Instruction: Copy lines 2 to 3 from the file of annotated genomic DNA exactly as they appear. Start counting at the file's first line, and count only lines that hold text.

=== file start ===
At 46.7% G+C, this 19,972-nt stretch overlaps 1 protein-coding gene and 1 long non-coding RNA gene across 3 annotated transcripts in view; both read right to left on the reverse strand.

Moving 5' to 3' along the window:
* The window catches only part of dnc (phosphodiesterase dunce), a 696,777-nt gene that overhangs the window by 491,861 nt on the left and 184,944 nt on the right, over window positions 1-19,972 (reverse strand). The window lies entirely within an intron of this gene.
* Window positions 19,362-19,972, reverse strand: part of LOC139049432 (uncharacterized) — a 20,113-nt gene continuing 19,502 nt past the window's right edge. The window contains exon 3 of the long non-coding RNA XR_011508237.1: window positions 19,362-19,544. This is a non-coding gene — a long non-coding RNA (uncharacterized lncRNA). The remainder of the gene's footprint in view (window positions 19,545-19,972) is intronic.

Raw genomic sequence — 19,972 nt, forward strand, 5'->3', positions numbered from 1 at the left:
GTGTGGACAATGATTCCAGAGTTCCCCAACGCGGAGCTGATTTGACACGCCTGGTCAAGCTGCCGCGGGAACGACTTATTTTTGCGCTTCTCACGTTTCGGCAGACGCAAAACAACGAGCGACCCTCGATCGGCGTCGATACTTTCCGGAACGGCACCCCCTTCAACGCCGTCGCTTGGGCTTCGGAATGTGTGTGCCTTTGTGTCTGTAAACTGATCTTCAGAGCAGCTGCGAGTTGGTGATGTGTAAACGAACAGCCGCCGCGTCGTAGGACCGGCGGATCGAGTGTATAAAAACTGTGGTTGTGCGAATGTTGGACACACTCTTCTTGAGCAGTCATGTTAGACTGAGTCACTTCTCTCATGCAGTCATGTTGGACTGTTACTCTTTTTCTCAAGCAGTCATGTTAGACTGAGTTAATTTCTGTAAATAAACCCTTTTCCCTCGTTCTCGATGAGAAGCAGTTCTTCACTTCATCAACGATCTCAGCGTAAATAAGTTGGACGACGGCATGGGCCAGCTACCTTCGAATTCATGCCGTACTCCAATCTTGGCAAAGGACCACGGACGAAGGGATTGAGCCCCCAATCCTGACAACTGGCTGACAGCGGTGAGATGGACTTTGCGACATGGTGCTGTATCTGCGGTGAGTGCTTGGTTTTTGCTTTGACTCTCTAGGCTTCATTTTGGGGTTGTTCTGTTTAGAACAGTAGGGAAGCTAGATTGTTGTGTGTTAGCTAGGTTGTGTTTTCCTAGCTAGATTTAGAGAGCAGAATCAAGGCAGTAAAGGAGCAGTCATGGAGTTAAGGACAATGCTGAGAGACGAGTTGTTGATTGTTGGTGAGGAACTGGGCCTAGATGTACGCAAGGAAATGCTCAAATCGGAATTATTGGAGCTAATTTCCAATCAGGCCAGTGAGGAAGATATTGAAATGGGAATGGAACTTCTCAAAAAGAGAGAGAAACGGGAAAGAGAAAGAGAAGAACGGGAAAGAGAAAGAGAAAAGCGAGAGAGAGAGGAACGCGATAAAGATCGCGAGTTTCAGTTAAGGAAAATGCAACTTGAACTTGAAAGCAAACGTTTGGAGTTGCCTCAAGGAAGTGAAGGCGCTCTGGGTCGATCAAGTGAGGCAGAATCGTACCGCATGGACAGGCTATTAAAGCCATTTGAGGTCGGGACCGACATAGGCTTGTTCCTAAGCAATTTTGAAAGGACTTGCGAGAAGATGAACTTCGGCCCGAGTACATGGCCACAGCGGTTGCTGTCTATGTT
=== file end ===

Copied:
Moving 5' to 3' along the window:
* The window catches only part of dnc (phosphodiesterase dunce), a 696,777-nt gene that overhangs the window by 491,861 nt on the left and 184,944 nt on the right, over window positions 1-19,972 (reverse strand). The window lies entirely within an intron of this gene.